Blind gran slams council after they order her to remove solar light guides

Debbie Johnson, a blind lady from Mansfield has been ordered by the council to remove the solar lights and swing set on the communal gardens at her house. Pictured with her grandaughter, Ellie Johnson 6.

Debbie Johnson, a blind lady from Mansfield has been ordered by the council to remove the solar lights and swing set on the communal gardens at her house. Pictured with her grandaughter, Ellie Johnson 6.

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A Mansfield woman who is partially blind has slammed the district council for ordering her to remove solar lighting from a communal garden.

Debbie Johnson, of Maltby Road, has lived in council owned bungalows with a shared communal area for three and a half years.

Ms Johnson was ordered to remove the solar lighting after the council received a complaint from her next door neighbour.

The lights have been in place since she moved in and other residents also have solar lights and benches in the shared garden yet Miss Johnson is the only tenant to have been told to remove them.

Ms Johnson said she feels stigmatised and bewildered as to why she cannot keep the lights.

She is registered blind and relies on the lights as a guide up her garden path from her back door at night.

The 46-year-old also recently erected a small swing for her six-year-old grandaughter to play on when she comes round.

Ms Johnson said: “Although the garden is a shared communal area, everyone sticks to the area outside their house and has made it their own.

“None of the other neighbours have a problem with the lights or the swing in my garden and many of their grandchildren and children often play on it together.

“They all think its bizarre I have been ordered to remove them and we have now got a petition going to try and get them to change their minds.

“I could not believe it when the lady from the council asked me why I didn’t take my grandaughter to the park to play.

“I am registered blind and my sight is only partial, even if I wanted to I would not be able to see well enough to lead my grandaughter to the park, I was livid.”

Mansfield District Council sent Ms Johnson a letter on 9th August telling her to remove the swing and lights after she was visited by a housing officer on 17th July and 8th August.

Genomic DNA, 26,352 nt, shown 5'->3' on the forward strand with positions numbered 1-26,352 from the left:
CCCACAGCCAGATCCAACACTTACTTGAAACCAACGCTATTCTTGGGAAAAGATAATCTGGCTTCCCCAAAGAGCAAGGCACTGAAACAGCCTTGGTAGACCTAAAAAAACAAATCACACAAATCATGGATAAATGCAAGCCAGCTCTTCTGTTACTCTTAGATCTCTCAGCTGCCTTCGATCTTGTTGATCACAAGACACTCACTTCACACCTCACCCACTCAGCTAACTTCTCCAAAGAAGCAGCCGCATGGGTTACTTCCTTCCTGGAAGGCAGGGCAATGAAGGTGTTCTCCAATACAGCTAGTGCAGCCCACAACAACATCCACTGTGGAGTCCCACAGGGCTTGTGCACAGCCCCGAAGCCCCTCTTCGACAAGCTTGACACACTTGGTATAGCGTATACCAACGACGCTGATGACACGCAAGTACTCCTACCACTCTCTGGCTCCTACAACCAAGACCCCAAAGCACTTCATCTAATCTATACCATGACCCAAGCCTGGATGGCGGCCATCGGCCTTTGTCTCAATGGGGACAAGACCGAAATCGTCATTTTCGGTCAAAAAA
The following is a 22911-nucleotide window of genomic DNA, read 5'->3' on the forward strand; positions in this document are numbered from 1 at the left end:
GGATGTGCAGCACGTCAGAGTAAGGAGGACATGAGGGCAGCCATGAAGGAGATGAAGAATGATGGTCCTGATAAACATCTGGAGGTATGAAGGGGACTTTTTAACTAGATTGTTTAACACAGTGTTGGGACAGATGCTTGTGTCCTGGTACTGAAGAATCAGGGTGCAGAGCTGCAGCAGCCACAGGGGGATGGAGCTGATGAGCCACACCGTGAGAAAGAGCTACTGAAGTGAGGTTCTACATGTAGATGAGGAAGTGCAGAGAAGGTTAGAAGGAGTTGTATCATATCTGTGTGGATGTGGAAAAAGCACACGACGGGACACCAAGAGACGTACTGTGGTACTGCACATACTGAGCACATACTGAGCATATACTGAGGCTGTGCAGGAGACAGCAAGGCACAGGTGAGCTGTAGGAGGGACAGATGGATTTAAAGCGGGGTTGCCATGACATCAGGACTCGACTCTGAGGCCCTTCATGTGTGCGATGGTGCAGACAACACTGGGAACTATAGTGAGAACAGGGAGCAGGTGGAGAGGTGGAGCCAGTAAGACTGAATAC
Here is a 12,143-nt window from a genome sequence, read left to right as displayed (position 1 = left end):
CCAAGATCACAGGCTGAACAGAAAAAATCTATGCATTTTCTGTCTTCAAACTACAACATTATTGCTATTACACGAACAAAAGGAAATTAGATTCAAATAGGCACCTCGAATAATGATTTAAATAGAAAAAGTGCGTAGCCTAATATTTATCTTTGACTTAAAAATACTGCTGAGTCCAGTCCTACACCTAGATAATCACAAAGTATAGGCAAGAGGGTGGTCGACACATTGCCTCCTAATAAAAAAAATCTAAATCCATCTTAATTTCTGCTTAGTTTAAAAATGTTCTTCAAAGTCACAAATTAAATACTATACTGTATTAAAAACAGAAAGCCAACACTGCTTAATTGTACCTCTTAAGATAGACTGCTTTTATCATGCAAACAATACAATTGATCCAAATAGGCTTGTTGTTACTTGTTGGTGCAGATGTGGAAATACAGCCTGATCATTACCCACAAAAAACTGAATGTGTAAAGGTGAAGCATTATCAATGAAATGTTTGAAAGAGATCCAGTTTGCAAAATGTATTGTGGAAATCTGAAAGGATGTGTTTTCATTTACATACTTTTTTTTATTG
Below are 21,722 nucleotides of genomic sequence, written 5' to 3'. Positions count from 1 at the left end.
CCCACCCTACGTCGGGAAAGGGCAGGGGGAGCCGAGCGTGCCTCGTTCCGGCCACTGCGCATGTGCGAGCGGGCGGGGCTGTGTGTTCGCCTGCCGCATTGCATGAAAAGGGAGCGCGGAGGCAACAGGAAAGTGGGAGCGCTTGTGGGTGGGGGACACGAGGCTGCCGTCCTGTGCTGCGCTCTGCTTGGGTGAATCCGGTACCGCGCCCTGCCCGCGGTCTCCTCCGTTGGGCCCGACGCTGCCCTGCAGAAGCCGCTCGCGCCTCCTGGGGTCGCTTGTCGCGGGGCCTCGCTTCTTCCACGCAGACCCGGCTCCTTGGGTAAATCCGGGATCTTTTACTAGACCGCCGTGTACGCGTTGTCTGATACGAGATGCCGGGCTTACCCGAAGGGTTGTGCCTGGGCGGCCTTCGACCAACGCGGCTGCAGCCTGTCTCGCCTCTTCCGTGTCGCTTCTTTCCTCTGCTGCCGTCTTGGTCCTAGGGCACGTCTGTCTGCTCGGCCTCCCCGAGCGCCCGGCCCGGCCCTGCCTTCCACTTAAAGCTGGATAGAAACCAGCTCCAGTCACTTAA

The council said the swing and solar panels caused an obstruction for council workers and she was violating her tenancy agreement.

So far petition is five pages long as neighbours and friends rally to her support

Ms Johnson pays to have her garden maintained which means council workers do not need to access her lawn but can do so if they need to.

Coun Mick Colley, portfolio holder for tenancy services and housing needs at Mansfield District Council, said: “The tenants of the sheltered housing bungalows on Maltby Road, Mansfield, all have access to a communal grassed area which is to the rear of the properties.

“This area is provided and maintained by the District Council for the enjoyment and benefit of all the residents of the bungalows.

“As part of the conditions of the tenancy, residents are required to keep all shared areas free from obstructions.

“We have asked Ms Johnson to remove the swing and solar lights from the communal garden, as we had received complaints and they were causing an obstruction for our staff when cutting the grass.

“Security lighting is installed to the rear of the properties, to ensure adequate lighting for tenants during the night, but if this is not sufficient we are happy to carry out a further assessment.”

Ms Johnson added the council workmen are able to get by the swing and lights to mow the lawn.

“I don’t want to break my grandaughter’s heart and tell her the swing is going unless I absolutely have to. I have never caused the council any trouble, I just don’t understand it.

“They should spend more time tracking down other problems rather than wasting time on this.” she said